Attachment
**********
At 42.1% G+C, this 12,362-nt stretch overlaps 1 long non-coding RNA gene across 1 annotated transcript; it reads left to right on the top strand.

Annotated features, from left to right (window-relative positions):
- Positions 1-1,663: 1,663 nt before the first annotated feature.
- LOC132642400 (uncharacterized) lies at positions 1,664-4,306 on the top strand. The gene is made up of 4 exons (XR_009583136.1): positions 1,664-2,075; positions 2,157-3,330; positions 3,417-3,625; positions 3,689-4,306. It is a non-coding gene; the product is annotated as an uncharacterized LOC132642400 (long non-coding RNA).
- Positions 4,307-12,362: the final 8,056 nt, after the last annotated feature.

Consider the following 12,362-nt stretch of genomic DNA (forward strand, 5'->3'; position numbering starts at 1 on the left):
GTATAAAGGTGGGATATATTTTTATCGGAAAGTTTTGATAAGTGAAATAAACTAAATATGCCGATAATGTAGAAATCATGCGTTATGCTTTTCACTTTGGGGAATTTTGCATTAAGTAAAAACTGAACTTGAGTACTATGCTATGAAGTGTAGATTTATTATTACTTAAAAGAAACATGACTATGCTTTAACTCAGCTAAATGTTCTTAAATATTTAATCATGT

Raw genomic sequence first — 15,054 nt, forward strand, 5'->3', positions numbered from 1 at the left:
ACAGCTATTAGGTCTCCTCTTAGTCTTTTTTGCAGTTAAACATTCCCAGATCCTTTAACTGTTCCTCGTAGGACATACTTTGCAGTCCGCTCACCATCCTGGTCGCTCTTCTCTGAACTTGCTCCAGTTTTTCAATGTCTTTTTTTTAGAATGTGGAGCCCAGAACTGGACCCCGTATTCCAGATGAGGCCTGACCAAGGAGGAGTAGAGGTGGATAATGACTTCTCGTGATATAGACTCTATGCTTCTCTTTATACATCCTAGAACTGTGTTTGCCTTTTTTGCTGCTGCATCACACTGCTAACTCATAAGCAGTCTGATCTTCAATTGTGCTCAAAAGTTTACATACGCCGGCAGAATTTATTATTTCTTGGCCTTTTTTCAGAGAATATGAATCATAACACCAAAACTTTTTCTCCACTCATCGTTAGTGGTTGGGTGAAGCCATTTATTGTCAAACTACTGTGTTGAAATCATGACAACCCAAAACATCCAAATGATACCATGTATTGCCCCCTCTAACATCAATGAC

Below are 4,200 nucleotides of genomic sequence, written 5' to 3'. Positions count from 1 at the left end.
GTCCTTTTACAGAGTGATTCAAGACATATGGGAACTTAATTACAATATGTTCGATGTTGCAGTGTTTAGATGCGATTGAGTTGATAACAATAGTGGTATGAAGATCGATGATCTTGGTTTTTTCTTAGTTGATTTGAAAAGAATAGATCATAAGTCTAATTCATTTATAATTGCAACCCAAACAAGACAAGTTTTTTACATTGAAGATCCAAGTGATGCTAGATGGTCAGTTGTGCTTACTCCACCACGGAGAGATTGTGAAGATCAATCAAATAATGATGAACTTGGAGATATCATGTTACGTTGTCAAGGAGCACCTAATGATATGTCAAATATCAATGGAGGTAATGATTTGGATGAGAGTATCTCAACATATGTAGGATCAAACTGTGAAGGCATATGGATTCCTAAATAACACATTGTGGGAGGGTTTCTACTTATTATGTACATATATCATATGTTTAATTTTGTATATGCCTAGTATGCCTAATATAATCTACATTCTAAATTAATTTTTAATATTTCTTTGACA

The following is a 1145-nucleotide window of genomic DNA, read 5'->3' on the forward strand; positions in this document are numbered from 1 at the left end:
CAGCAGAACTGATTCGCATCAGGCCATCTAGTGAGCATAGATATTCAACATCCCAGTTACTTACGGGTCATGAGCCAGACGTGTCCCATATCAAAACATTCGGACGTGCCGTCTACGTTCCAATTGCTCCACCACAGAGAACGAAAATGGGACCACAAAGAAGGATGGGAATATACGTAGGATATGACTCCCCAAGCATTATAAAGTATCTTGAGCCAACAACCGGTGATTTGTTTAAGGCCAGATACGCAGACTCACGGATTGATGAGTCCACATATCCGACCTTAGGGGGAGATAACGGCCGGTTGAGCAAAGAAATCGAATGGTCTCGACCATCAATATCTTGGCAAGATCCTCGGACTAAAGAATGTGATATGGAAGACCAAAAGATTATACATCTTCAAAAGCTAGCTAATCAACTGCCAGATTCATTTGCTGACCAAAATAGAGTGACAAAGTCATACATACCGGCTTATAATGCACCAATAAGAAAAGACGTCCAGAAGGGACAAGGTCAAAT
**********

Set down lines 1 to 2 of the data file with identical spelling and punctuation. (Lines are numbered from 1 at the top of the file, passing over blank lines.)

At 42.1% G+C, this 12,362-nt stretch overlaps 1 long non-coding RNA gene across 1 annotated transcript; it reads left to right on the top strand.

Annotated features, from left to right (window-relative positions):